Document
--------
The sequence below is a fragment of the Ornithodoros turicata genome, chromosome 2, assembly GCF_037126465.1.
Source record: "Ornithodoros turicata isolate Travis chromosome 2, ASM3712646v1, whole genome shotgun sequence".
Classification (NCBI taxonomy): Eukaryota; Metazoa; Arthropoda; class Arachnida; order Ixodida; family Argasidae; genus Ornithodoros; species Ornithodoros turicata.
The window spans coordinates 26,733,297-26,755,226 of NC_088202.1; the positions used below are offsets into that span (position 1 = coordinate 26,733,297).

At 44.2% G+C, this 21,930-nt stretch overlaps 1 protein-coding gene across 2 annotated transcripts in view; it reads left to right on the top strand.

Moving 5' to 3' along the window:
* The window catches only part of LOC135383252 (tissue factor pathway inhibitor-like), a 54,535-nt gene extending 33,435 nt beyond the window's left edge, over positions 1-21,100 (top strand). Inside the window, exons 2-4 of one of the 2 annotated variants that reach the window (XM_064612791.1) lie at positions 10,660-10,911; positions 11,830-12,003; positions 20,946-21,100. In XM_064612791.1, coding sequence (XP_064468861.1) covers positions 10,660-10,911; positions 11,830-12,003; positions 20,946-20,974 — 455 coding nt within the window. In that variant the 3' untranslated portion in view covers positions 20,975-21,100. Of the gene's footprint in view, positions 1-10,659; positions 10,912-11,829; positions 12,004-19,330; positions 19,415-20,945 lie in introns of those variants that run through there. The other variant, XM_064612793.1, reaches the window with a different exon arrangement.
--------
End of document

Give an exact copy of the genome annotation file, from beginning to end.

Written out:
The sequence below is a fragment of the Ornithodoros turicata genome, chromosome 2, assembly GCF_037126465.1.
Source record: "Ornithodoros turicata isolate Travis chromosome 2, ASM3712646v1, whole genome shotgun sequence".
Classification (NCBI taxonomy): Eukaryota; Metazoa; Arthropoda; class Arachnida; order Ixodida; family Argasidae; genus Ornithodoros; species Ornithodoros turicata.
The window spans coordinates 26,733,297-26,755,226 of NC_088202.1; the positions used below are offsets into that span (position 1 = coordinate 26,733,297).

At 44.2% G+C, this 21,930-nt stretch overlaps 1 protein-coding gene across 2 annotated transcripts in view; it reads left to right on the top strand.

Moving 5' to 3' along the window:
* The window catches only part of LOC135383252 (tissue factor pathway inhibitor-like), a 54,535-nt gene extending 33,435 nt beyond the window's left edge, over positions 1-21,100 (top strand). Inside the window, exons 2-4 of one of the 2 annotated variants that reach the window (XM_064612791.1) lie at positions 10,660-10,911; positions 11,830-12,003; positions 20,946-21,100. In XM_064612791.1, coding sequence (XP_064468861.1) covers positions 10,660-10,911; positions 11,830-12,003; positions 20,946-20,974 — 455 coding nt within the window. In that variant the 3' untranslated portion in view covers positions 20,975-21,100. Of the gene's footprint in view, positions 1-10,659; positions 10,912-11,829; positions 12,004-19,330; positions 19,415-20,945 lie in introns of those variants that run through there. The other variant, XM_064612793.1, reaches the window with a different exon arrangement.